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A thieving postie who gambled away a £110,000 inheritance ended up stealing packets containing cash and credit cards.
Father-of-two Peter McAvoy, from Sittingbourne also blew the proceeds from the sale of his home after his gambling addiction wrecked his marriage, a judge heard.
But the disgraced postman has avoided a jail sentence after a judge heard how he is repaying the victims and the court cost out of his Post Office pension.
And since he was caught, he has put his name on a register at bookies in Sittingbourne and Gravesend prohibiting him from laying bets.
However, an undercover KentOnline investigation earlier this year, showed flaws in the scheme designed to protect addicts.
McAvoy, 48, of Hythe Road, pilfered packages for a year, targeting bank cards, which he then used to withdraw cash, totalling £700, and he also stole Euros.
Prosecutor Fiona Robertson said the value of the items stolen and defrauded was £1,628, including a watch which had been sent away for repair. The victim has since been compensated, the court heard.
When post office investigators searched his home they discovered a number of bank cards and greeting cards and £860 in cash.
McAvoy admitted seven charges of theft, fraud and money laundering after stealing €400 and converting it into pounds.
Judge Philip Statman told him: "Being a postman puts you in a position of trust.
"Members of the community rely on the postal service for delivery of sometimes very valuable items.
"You have now lost your your job, one which you enjoyed doing. I am satisfied - seeing the whites of your eyes across this courtroom - that your remorse is genuine.
"What has caused your downfall? Quite simply this - you resorted to gambling, which in your case is a pernicious addiction, fueled by the fact that people like you can go into betting shops and deliver up by slot machines considerable amounts of money.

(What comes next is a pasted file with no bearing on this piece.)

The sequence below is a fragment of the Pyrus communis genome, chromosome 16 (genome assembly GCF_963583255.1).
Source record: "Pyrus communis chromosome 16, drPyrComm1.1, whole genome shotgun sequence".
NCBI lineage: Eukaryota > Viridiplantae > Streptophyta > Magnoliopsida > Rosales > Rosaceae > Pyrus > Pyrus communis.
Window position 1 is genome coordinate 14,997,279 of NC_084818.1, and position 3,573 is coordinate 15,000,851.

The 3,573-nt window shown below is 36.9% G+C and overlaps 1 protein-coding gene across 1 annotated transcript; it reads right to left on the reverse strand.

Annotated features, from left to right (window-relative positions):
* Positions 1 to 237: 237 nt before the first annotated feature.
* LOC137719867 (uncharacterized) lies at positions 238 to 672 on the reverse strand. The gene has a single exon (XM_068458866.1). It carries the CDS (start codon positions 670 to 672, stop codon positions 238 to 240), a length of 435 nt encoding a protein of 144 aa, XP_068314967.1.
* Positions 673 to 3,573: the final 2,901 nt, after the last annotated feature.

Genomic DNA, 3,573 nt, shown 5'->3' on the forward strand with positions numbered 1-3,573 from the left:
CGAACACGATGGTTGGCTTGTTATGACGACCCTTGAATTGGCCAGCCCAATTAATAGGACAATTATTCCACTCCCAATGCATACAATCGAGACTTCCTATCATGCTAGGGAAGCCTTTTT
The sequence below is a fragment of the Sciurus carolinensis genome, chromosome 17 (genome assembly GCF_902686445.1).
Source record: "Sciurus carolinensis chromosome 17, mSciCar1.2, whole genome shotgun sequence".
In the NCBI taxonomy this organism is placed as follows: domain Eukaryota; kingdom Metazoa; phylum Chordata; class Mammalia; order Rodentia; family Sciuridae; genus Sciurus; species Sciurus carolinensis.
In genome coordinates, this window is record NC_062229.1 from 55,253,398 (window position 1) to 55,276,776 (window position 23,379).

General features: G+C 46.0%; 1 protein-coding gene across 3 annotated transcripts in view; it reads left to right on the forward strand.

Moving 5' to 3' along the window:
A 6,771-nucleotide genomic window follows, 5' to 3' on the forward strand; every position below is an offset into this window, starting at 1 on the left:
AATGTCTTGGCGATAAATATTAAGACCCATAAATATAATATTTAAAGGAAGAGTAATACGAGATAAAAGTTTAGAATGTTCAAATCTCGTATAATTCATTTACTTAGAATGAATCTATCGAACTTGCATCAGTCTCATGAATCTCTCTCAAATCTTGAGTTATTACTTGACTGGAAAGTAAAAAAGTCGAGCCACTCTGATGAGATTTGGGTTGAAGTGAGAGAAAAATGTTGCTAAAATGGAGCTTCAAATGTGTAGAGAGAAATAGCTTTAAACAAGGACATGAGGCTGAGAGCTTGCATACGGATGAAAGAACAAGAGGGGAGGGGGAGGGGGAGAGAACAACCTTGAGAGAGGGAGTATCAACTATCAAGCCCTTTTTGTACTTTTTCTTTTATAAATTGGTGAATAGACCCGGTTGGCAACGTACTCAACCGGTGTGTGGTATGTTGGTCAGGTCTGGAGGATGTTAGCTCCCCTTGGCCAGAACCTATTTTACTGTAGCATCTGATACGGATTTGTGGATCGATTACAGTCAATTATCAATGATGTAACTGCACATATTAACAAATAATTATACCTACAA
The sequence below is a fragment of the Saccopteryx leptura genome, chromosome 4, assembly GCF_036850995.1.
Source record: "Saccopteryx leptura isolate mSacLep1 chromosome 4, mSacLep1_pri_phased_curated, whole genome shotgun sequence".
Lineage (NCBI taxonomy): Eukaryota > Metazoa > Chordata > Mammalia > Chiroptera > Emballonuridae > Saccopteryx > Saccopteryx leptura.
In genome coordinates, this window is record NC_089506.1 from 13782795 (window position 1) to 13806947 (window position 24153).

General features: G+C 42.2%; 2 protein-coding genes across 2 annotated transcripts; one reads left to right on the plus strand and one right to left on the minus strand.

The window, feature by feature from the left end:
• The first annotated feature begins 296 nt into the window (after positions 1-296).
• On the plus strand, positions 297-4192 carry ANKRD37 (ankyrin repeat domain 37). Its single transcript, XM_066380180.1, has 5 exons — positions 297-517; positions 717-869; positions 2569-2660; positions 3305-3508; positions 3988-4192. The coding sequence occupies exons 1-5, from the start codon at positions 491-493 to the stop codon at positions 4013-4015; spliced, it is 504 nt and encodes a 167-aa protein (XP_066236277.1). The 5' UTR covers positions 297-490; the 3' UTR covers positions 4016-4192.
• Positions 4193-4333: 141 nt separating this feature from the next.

"In this case you have blown an inheritance of £110,000 primarily through gambling.
"That shows the level of addiction you suffer from."
The judge told him that when he first read the court papers he was certain McAvoy would be going to prison immediately but he had been persuaded to suspend the sentence.
He added: "But if you decide that you are going to place a bet and you get yourself back in trouble before the law, as night follows day, you will be back in front of me and I will send you straight to Elmley Prison!
"You are in your last chance saloon. You get one chance today, please make good use of it."
McAvoy was also ordered to do 180 hours of unpaid work for the community and 15 sessions to help him tackle his addiction.
He was given an eight-month jail sentence suspended for two years.
Jason Dunn-Shaw, defending, said: "From the very outset he co-operated with the Royal mail's investigation. He is a hard working man, working for the post office for 14 years.
"His gambling, which caused the break up of his marriage, began when his mother was admitted to hospital and he found gambling some kind of consolation.
"After the death of his mother he tried to sort himself out by attending Gamblers Anonymous but then his father died five years later and, after the split with his wife and their home was sold, he gambled away his half and then received £110,000.
"He went cold turkey to break his habit and has handed over £7,000 from his pension to pay costs and compensation."